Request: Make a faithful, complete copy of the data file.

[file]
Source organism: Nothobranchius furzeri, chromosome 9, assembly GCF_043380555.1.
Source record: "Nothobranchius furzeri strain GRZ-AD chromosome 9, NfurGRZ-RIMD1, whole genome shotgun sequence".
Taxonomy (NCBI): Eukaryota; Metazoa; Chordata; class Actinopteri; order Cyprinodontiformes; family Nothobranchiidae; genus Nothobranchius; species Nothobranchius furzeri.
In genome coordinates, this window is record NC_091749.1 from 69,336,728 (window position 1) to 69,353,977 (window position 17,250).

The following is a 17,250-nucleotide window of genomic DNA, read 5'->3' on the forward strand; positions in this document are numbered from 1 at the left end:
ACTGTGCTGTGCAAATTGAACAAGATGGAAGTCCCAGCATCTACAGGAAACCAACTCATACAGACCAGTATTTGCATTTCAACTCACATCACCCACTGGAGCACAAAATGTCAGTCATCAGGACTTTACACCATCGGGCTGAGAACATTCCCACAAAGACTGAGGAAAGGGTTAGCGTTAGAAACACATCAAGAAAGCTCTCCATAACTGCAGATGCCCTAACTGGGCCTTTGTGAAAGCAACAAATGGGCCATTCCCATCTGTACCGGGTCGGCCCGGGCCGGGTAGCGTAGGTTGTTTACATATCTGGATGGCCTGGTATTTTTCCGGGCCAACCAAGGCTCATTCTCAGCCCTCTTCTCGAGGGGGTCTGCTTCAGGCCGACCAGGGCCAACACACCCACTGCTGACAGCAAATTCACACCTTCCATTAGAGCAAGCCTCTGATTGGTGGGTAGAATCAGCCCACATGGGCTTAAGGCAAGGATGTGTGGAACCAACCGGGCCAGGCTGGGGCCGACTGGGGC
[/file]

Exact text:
Source organism: Nothobranchius furzeri, chromosome 9, assembly GCF_043380555.1.
Source record: "Nothobranchius furzeri strain GRZ-AD chromosome 9, NfurGRZ-RIMD1, whole genome shotgun sequence".
Taxonomy (NCBI): Eukaryota; Metazoa; Chordata; class Actinopteri; order Cyprinodontiformes; family Nothobranchiidae; genus Nothobranchius; species Nothobranchius furzeri.
In genome coordinates, this window is record NC_091749.1 from 69,336,728 (window position 1) to 69,353,977 (window position 17,250).

The following is a 17,250-nucleotide window of genomic DNA, read 5'->3' on the forward strand; positions in this document are numbered from 1 at the left end:
ACTGTGCTGTGCAAATTGAACAAGATGGAAGTCCCAGCATCTACAGGAAACCAACTCATACAGACCAGTATTTGCATTTCAACTCACATCACCCACTGGAGCACAAAATGTCAGTCATCAGGACTTTACACCATCGGGCTGAGAACATTCCCACAAAGACTGAGGAAAGGGTTAGCGTTAGAAACACATCAAGAAAGCTCTCCATAACTGCAGATGCCCTAACTGGGCCTTTGTGAAAGCAACAAATGGGCCATTCCCATCTGTACCGGGTCGGCCCGGGCCGGGTAGCGTAGGTTGTTTACATATCTGGATGGCCTGGTATTTTTCCGGGCCAACCAAGGCTCATTCTCAGCCCTCTTCTCGAGGGGGTCTGCTTCAGGCCGACCAGGGCCAACACACCCACTGCTGACAGCAAATTCACACCTTCCATTAGAGCAAGCCTCTGATTGGTGGGTAGAATCAGCCCACATGGGCTTAAGGCAAGGATGTGTGGAACCAACCGGGCCAGGCTGGGGCCGACTGGGGC